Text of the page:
My tenant has overstayed in my apartment for more than a month.
I informed him about an increase in rent 90 days before the end of the contract. A month before contract expiry, I requested that he renew the tenancy agreement.
However, despite many reminders, he kept putting off signing the contract, saying he was busy. When the current contract ended, I emailed him regularly reminding him to renew the lease, but he claimed to be overseas on a business trip and promised to sign the renewal lease on his return.
When he returned and continued to stay in my apartment two weeks after the contract ended, I contacted him.
He promised to renew the contract as soon as he received a new chequebook. However, it’s been more than a month and he continues to claim he hasn’t received the chequebook yet.
He has also not registered the chiller account in his name and the company keeps billing me. Although he eventually clears the AC bill, he is always late in making the payment. What can I do? AP, Dubai
Despite the fact that your tenant is already one month in arrears, you should immediately send him a 30-day notarised notification to pay his due rent and conclude the rental renewal contract or vacate.
You could go ahead and file a case at the Rental Dispute Settlement Committee (RDSC), but my understanding is that they will ask you to send this 30-day notice anyway.
Therefore, use this period to also make inquiries at the RDSC in case he fails to meet this 30-day deadline.
This way, as soon as the 30 days are up, you can immediately file a case and ultimately get him evicted.
I own a property in Dubai, which is currently rented out. I am based overseas.
I am seeking advice on a rental increase, which is consistent with levels prescribed by the Real Estate Regulatory Agency (Rera), and using registered email to notify about the increase 90 days before contract expiry.
Although the tenant replied in the affirmative, he said he agrees with the rent increase as long as it complies with the government rules and regulations.
I am inclined to take that comment as lacking good faith.
What is the precedent of the RDSC awarding judgments on email? I am getting mixed views on the legal enforceability of emails and RDC ruling system that prefers notary and registered notices. FA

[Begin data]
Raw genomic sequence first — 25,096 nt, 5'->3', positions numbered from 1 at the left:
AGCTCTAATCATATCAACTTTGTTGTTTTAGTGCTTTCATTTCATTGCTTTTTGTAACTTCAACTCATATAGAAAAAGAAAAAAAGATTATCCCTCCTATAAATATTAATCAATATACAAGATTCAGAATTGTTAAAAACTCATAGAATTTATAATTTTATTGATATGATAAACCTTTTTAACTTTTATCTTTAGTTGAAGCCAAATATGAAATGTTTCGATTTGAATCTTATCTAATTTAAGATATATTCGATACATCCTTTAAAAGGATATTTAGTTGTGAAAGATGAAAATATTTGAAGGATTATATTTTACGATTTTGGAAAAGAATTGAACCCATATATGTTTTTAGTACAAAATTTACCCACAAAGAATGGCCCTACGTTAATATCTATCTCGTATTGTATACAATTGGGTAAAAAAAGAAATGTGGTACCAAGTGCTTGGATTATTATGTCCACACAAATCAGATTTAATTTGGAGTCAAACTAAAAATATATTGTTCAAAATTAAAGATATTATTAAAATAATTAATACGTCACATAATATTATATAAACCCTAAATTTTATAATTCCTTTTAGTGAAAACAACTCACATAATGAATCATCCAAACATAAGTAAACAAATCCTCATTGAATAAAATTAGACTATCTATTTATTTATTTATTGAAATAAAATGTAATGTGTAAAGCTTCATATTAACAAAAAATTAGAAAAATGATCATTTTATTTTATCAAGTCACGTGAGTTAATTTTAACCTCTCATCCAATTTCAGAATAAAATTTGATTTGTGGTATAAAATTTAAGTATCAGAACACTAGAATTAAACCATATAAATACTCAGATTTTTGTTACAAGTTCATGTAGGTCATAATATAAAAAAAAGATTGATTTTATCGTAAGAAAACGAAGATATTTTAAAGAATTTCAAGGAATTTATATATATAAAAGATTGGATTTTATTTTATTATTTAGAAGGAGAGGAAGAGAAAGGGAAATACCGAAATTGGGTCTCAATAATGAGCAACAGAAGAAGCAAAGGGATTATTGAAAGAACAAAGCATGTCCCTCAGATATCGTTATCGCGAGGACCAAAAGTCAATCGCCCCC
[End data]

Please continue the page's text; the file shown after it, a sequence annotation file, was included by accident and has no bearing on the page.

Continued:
Any alteration to an existing rental contract at renewal, which includes increases or decreases in the rental amount, should fulfil certain criteria in order to be valid.
First, the changes have to be communicated to the parties (in writing) — in this case email is fine.
Second, in case of rental increases, the Rera rent calculator must state the permissible increase for the renewal. If it doesn’t, then no increase is allowed, even if you want a higher rent at renewal.
Finally, there has to be an agreement between the parties for these changes.
If you have communicated your wish to increase the rent in writing to the tenant 90 days prior to the renewal date and the Rera rent calculator confirms whatever percentage increase is allowed, this is what the new rent should be at renewal.
If the tenant doesn’t agree to the increase, they have to vacate the property.
The RDSC and the law states that when a landlord wishes to evict a tenant, a 12-month eviction notice has to be sent through notary public or registered mail only. It cannot be sent by email.
If you are currently living abroad, you can appoint a power of attorney to look after your affairs when dealing with official matters pertaining to notices or filing a case at the RDSC.
Mario Volpi is the sales and leasing manager at Engel & Volkers. He has worked in the property sector for more than 35 years, in London and Dubai. The opinions expressed do not constitute legal advice and are provided for information only. Please send any questions to email@example.com